We are unpersuaded by plaintiff's assertion. In Perry v. Zenon, 127 Or App 682, 685, 874 P2d 89 (1994), we said that the Mueller court "did not hold that every habeas corpus petition that alleges post-conviction claims must be converted into a post-conviction petition." (Emphasis in original.) We explained that Mueller holds only that a trial court does not err when it hears a properly cognizable post-conviction claim that has been mislabeled as a petition for habeas corpus. 127 Or App at 685. Nothing in Mueller compels a trial court to convert a petition for habeas corpus into a petition for post-conviction relief, particularly on its own initiative. Because the trial court was not required to treat plaintiff's petition as requesting post-conviction relief, there is no error apparent on the face of the record in that regard.

In light of our disposition of plaintiff's first assignment of error, plaintiff cannot succeed in his argument that the trial court committed error apparent on the face of the record in failing to appoint counsel to represent him. Plaintiff argues that, under ORS 138.590(4), (2) the trial court was required to appoint counsel for him and that the trial court's failure to respond to the mandate of the statute is error apparent on the record. However, as we have just held, the trial court was under no legal obligation to convert plaintiff's petition for a writ of habeas corpus into a petition for post-conviction relief. It follows that the premise to his argument, that he filed a petition for post-conviction relief, is lacking and that no obligation under ORS 138.590(4) was ever triggered.

Also, to the extent that plaintiff argues that it was apparent error for the trial court to fail to respond to his motion for appointment of counsel in light of his petition for a writ of habeas corpus, ORS 34.355 authorizes but does not require a court to appoint counsel for an indigent plaintiff in a habeas corpus case. (3) Bedell v. Schiedler, 307 Or 562, 569, 770 P2d 909 (1989). Habeas corpus is a civil proceeding. Article I, section 11, of the Oregon Constitution guarantees appointment of counsel only in criminal cases. Moreover, "[n]o Oregon statute guarantees the appointment of counsel for an indigent habeas corpus plaintiff." McClure v. Maass, 110 Or App 119, 125, 821 P2d 1105 (1991), rev den, 313 Or 74 (1992) (footnote omitted). Consequently, the trial court was neither required to treat plaintiff's petition as a petition for post-conviction relief, nor was it required to appoint counsel when the petition before it sought habeas corpus relief.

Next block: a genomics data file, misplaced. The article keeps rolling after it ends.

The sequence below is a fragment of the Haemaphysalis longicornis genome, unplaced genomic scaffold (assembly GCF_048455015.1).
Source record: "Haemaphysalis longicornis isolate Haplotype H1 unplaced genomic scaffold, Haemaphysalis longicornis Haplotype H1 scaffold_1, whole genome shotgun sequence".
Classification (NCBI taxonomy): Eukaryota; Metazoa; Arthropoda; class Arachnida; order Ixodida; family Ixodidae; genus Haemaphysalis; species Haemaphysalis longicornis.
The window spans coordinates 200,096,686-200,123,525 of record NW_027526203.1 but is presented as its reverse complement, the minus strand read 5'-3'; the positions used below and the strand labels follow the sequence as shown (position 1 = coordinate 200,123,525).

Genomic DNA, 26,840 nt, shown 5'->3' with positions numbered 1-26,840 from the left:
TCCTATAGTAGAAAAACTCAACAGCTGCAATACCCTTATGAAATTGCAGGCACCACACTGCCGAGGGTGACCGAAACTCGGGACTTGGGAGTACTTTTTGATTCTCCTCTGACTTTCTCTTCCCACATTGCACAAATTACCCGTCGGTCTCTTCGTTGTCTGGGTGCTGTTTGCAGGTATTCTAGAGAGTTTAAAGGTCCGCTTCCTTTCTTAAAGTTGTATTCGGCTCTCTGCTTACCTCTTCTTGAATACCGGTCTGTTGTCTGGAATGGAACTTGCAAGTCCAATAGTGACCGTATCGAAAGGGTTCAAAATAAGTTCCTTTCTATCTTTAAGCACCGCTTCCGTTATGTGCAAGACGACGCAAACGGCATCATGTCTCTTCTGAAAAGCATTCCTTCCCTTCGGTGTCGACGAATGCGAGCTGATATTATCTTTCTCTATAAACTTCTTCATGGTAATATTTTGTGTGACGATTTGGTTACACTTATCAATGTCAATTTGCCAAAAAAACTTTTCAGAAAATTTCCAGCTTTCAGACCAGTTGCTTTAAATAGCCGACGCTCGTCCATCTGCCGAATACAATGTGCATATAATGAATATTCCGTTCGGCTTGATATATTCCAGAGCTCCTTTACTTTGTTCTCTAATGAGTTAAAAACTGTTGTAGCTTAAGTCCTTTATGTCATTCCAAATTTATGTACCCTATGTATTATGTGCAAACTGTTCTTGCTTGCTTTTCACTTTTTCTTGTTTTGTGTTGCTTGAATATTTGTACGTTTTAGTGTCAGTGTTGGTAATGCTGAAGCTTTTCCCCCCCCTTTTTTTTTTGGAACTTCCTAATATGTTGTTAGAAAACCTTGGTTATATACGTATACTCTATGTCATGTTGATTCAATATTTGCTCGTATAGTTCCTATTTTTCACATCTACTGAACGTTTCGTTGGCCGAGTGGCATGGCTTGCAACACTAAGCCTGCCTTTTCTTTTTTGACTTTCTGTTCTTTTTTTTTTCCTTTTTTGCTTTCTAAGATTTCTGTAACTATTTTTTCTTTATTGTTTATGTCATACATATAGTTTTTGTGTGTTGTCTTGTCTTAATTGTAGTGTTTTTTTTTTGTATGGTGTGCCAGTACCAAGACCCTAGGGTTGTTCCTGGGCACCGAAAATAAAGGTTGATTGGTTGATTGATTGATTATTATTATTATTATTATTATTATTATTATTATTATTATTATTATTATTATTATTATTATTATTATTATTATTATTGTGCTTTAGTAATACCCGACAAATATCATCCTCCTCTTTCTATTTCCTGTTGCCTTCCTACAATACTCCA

Affirmed.


1. The requirement of preservation in the trial court as a prerequiste to appellate review affords the opportunity to the opposing party to be heard in the trial court regarding the issues raised on appeal and for the trial court to rule, thereby promoting efficient judicial administration. Davis v. O'Brien, 320 Or 729, 737, 891 P2d 1307 (1995); State v. Brown, 310 Or 347, 356, 800 P2d 259 (1990); Shields v. Campbell, 277 Or 71, 77-78, 559 P2d 1275 (1977).

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2. ORS 138.590(4) applies in post-conviction relief cases and provides:

"In the order to proceed as an indigent person, the circuit court shall appoint suitable counsel to represent petitioner. Counsel so appointed shall represent petitioner throughout the proceedings in the circuit court."

This court, held in Kumar v. Schiedler, 128 Or App 572, 576, 876 P2d 808, rev den, 316 Or 142 (1993), that under the statute, in a post-conviction case, the "disposition of the motion to appoint counsel is preliminary to any disposition of the petition." (Internal quotation marks omitted.) Thus, according to petitioner, the trial court's obligation to appoint counsel was clear in this case.

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3. ORS 34.355 states:

"If counsel is appointed by a court to represent, in an initial proceeding by habeas corpus or on appeal as provided in ORS 34.710, a person who is imprisoned or otherwise restrained of liberty by virtue of a charge or conviction of a crime and who is unable to afford counsel, the court shall determine and allow compensation for counsel and costs and expenses of the person in the proceeding or on appeal."